if not ret:
          self.showMessageBox('Failed to get camera frame!')
          return

      frame, results = self._manager.decode_frame(frame)
      self.showResults(frame, results)

However, we cannot do this on Raspberry Pi! Barcode scanning is a CPU-intensive task, which will block the UI thread if it takes too much time. So we have to execute the UI code and barcode recognition code respectively in different threads. Due to the performance restriction of Python’s GIL, the Python thread is not viable either. What about QThread? QThread is implemented in the same way as Python thread. To verify the QThread performance, we can make a test with the following code:

class WorkerSignals(QObject):
    result = Signal(object)

class BarcodeManager(QThread):
    def __init__(self, license):
        super(BarcodeManager, self).__init__()
        self.signals = WorkerSignals()

        self._reader = BarcodeReader()
        self._reader.init_license(license)
        settings = self._reader.get_runtime_settings()
        settings.max_algorithm_thread_count = 1
        self._reader.update_runtime_settings(settings)
        self.frameQueue = Queue(1)

    def register_callback(self, fn):
        self.signals.result.connect(fn)

    def run(self):
        while True:
            try:
                frame = self.frameQueue.get(False, 10)

                if type(frame) is str:
                    break
            except:
                time.sleep(0.01)
                continue

            try:
                results = self._reader.decode_buffer(frame)
                self.signals.result.emit(results)

            except BarcodeReaderError as error:
                print(error)

It turns out there is no performance improvement. So the most feasible way is to do barcode decoding tasks in another Python Process:

from multiprocessing import Process, Queue
import time
import numpy as np


def process_barcode_frame(license, frameQueue, resultQueue):
    # Create Dynamsoft Barcode Reader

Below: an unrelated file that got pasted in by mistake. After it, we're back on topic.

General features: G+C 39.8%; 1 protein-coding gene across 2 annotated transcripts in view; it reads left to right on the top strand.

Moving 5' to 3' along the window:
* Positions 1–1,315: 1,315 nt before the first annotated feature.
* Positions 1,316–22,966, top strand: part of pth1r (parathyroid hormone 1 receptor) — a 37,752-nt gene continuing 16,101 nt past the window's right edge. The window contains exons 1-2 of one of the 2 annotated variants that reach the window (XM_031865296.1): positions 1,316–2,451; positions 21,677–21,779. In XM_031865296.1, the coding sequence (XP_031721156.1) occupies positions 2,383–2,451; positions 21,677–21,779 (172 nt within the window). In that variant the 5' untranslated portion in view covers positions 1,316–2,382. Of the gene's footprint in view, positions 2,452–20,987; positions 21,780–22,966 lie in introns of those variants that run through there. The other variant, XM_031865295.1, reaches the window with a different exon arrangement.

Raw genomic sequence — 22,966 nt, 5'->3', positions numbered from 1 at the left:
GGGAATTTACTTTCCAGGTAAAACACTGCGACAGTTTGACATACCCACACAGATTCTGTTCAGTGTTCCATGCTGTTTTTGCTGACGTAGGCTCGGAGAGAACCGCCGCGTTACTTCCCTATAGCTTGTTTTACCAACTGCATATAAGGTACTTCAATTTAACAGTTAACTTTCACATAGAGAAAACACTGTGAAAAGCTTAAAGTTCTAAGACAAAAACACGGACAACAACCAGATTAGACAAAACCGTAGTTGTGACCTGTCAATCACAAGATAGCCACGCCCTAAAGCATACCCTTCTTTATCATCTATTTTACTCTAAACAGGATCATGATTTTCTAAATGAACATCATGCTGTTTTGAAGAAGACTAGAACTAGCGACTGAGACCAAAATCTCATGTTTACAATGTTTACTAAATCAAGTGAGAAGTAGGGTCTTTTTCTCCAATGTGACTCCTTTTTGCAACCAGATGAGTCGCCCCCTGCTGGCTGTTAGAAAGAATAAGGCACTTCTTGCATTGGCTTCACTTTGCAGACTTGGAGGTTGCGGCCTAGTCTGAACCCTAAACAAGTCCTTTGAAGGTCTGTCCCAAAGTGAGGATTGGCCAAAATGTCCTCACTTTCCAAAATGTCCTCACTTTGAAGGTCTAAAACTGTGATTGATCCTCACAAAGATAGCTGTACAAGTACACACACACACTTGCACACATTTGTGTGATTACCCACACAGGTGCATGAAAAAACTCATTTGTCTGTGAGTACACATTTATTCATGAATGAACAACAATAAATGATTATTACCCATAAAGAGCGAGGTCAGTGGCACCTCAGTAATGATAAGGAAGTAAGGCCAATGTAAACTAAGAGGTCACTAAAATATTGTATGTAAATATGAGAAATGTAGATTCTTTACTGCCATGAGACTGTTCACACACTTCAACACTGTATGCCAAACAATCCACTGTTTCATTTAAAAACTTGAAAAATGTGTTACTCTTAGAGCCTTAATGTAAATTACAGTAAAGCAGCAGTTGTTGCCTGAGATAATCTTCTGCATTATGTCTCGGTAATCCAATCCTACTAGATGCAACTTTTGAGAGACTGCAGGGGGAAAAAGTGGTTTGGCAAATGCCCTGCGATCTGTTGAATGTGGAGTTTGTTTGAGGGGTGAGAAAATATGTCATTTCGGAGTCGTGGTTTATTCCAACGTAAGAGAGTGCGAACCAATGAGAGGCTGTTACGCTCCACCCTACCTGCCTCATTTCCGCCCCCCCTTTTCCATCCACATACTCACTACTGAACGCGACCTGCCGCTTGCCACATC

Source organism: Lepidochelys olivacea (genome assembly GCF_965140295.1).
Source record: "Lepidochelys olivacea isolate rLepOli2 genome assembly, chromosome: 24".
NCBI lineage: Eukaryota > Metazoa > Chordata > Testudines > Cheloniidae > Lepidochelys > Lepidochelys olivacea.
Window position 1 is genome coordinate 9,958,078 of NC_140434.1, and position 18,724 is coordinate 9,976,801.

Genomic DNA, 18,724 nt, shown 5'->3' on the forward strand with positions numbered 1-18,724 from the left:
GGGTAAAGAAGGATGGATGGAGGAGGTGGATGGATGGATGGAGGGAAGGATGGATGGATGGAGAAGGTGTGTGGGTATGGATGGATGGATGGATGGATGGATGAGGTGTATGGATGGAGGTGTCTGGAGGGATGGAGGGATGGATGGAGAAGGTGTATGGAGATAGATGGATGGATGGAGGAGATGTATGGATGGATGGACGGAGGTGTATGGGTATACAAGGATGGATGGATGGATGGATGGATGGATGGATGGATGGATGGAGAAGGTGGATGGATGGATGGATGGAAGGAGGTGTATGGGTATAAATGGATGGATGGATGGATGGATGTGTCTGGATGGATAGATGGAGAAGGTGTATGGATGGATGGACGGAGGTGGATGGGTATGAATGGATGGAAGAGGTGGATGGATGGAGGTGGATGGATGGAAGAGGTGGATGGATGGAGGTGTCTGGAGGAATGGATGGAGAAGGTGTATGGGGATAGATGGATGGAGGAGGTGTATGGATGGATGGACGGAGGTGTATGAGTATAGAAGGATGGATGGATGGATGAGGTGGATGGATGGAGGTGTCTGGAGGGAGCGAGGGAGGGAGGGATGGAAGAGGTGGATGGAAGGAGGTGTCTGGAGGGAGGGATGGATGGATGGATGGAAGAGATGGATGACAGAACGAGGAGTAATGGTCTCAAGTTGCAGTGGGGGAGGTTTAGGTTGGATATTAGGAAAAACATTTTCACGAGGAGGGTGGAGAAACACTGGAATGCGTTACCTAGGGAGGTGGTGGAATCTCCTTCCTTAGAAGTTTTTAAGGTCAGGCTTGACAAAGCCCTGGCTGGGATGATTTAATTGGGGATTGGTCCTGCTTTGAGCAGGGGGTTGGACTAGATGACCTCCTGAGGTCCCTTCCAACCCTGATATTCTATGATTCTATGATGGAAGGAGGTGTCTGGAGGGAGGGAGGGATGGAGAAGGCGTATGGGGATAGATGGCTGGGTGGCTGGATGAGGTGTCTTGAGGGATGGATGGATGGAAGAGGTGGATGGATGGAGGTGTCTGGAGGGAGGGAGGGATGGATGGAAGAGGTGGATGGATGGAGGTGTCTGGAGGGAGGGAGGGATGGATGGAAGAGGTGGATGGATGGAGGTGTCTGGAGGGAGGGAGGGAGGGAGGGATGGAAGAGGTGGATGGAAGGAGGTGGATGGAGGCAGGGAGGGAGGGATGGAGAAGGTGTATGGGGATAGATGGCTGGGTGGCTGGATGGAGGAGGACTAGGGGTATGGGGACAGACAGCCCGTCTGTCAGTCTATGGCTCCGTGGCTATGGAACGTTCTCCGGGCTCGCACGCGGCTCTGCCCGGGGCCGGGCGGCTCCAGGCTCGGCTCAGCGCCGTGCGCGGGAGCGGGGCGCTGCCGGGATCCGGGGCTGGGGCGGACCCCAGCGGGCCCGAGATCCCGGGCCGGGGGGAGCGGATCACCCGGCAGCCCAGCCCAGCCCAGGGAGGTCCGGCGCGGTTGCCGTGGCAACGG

reader = BarcodeReader()
    # Apply for a trial license: https://www.dynamsoft.com/customer/license/trialLicense
    reader.init_license(license)
    settings = reader.get_runtime_settings()
    settings.max_algorithm_thread_count = 1
    reader.update_runtime_settings(settings)

    while True:
        results = None

        try:
            frame = frameQueue.get(False, 10)
            if type(frame) is str:
                break
        except:
            time.sleep(0.01)
            continue

        try:
            frameHeight, frameWidth, channel = frame.shape[:3]
            results = reader.decode_buffer_manually(np.array(frame).tobytes(), frameWidth, frameHeight, frame.strides[0], EnumImagePixelFormat.IPF_RGB_888)
        except BarcodeReaderError as error:
            print(error)

        try:
            resultQueue.put(results, False, 10)
        except:
            pass

def create_decoding_process(license):
        size = 1
        frameQueue = Queue(size)
        resultQueue = Queue(size)
        barcodeScanning = Process(target=process_barcode_frame, args=(license, frameQueue, resultQueue))
        barcodeScanning.start()
        return frameQueue, resultQueue, barcodeScanning

We create two queues as the data tunnel between the two processes.

So far, the app is done. One more thing is to apply for a free trial license and save it to the local disk.

Connect a USB webcam to Raspberry Pi, and then run the app:

python3 app.py license.txt

Raspberry Pi GUI Barcode Reader

The GUI barcode reader app is cross-platform. It can also work on Windows, Linux and macOS.

References

Source Code

https://github.com/Dynamsoft/python-gui-barcode-reader